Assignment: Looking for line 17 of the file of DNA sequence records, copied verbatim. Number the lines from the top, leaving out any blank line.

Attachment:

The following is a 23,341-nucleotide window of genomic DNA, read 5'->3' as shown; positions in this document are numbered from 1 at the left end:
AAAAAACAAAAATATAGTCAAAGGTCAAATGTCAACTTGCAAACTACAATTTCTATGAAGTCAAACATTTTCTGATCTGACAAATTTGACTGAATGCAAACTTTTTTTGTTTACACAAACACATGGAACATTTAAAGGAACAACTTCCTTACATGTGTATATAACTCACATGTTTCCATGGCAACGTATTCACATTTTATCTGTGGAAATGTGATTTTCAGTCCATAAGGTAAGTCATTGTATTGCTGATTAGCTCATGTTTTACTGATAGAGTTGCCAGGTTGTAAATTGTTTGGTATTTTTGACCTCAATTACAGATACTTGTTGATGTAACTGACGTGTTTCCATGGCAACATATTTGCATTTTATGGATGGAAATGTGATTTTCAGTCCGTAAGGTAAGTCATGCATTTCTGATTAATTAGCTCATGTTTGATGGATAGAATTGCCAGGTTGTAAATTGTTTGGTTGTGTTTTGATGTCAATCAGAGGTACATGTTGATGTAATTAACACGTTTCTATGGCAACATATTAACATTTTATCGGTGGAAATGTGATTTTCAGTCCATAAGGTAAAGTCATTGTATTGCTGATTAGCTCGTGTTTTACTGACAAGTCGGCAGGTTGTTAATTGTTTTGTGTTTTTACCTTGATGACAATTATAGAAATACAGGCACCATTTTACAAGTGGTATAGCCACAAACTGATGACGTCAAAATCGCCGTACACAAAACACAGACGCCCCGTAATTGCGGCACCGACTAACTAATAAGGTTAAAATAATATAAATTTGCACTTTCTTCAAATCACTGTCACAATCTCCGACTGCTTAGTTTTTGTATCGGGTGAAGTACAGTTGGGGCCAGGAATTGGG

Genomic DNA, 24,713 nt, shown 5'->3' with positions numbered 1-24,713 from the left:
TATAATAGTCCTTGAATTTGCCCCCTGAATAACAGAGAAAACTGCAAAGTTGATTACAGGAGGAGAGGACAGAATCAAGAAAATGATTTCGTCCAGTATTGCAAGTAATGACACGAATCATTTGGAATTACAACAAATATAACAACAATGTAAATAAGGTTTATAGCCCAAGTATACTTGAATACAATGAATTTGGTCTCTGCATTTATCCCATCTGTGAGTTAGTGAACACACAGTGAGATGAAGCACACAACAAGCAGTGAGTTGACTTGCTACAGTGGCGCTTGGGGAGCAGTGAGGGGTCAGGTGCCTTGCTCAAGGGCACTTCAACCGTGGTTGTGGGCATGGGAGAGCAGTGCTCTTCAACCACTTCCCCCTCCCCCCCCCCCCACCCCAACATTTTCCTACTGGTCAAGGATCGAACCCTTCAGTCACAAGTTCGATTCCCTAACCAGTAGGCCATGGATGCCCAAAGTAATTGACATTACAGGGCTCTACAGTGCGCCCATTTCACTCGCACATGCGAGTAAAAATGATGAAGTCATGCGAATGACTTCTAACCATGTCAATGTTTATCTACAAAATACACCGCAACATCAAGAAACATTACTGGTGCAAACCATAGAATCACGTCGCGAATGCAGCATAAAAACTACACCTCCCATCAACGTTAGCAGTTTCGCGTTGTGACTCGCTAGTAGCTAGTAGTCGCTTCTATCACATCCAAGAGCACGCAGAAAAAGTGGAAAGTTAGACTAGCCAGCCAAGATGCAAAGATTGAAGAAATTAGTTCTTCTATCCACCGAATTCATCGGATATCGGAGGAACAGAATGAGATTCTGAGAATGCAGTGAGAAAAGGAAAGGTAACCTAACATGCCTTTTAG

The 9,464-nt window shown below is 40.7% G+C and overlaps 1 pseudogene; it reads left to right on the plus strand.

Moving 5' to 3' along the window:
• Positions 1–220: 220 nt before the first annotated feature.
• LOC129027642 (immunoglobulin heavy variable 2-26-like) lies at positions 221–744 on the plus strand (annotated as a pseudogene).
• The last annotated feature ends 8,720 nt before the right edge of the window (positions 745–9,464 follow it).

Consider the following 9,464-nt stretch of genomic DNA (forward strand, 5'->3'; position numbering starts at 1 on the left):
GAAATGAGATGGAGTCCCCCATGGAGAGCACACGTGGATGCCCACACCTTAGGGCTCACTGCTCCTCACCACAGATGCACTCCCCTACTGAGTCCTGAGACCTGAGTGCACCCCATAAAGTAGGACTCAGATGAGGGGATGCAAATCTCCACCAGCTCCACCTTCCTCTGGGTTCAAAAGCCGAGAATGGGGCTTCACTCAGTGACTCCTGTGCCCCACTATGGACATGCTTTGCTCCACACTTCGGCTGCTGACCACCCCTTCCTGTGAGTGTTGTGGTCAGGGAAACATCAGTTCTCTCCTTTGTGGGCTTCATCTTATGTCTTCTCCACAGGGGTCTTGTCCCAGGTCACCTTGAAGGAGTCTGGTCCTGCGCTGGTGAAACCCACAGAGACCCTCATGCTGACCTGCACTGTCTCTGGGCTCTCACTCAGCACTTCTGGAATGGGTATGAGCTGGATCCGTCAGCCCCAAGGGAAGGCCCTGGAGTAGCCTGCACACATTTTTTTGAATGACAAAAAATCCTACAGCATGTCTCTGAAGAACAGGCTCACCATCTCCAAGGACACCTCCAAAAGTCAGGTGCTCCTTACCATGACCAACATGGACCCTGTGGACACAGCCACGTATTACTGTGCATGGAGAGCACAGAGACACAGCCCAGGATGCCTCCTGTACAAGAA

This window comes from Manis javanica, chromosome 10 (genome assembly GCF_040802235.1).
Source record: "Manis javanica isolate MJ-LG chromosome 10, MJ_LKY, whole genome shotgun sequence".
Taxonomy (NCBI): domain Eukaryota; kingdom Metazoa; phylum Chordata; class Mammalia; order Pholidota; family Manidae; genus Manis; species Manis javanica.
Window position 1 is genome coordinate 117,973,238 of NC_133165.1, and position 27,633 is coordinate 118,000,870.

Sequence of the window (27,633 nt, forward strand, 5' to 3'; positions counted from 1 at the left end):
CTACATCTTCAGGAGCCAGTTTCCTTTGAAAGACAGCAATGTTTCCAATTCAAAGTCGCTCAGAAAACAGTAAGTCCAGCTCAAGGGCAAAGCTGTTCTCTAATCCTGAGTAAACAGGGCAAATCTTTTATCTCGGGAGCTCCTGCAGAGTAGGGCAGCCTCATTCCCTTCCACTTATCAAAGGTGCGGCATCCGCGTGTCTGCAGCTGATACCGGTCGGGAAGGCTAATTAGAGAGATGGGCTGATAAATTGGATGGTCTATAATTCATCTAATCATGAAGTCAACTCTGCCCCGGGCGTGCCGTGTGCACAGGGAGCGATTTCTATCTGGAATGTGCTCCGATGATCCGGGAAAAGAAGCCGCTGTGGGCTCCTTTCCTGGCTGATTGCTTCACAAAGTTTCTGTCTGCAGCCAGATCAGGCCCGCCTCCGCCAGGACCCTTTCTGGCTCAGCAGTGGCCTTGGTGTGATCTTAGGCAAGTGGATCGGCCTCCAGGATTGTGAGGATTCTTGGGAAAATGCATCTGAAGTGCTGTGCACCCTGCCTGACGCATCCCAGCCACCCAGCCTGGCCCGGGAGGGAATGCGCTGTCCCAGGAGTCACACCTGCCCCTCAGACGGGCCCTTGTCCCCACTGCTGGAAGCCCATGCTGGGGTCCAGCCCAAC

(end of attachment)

CTACATCTTCAGGAGCCAGTTTCCTTTGAAAGACAGCAATGTTTCCAATTCAAAGTCGCTCAGAAAACAGTAAGTCCAGCTCAAGGGCAAAGCTGTTCTCTAATCCTGAGTAAACAGGGCAAATCTTTTATCTCGGGAGCTCCTGCAGAGTAGGGCAGCCTCATTCCCTTCCACTTATCAAAGGTGCGGCATCCGCGTGTCTGCAGCTGATACCGGTCGGGAAGGCTAATTAGAGAGATGGGCTGATAAATTGGATGGTCTATAATTCATCTAATCATGAAGTCAACTCTGCCCCGGGCGTGCCGTGTGCACAGGGAGCGATTTCTATCTGGAATGTGCTCCGATGATCCGGGAAAAGAAGCCGCTGTGGGCTCCTTTCCTGGCTGATTGCTTCACAAAGTTTCTGTCTGCAGCCAGATCAGGCCCGCCTCCGCCAGGACCCTTTCTGGCTCAGCAGTGGCCTTGGTGTGATCTTAGGCAAGTGGATCGGCCTCCAGGATTGTGAGGATTCTTGGGAAAATGCATCTGAAGTGCTGTGCACCCTGCCTGACGCATCCCAGCCACCCAGCCTGGCCCGGGAGGGAATGCGCTGTCCCAGGAGTCACACCTGCCCCTCAGACGGGCCCTTGTCCCCACTGCTGGAAGCCCATGCTGGGGTCCAGCCCAAC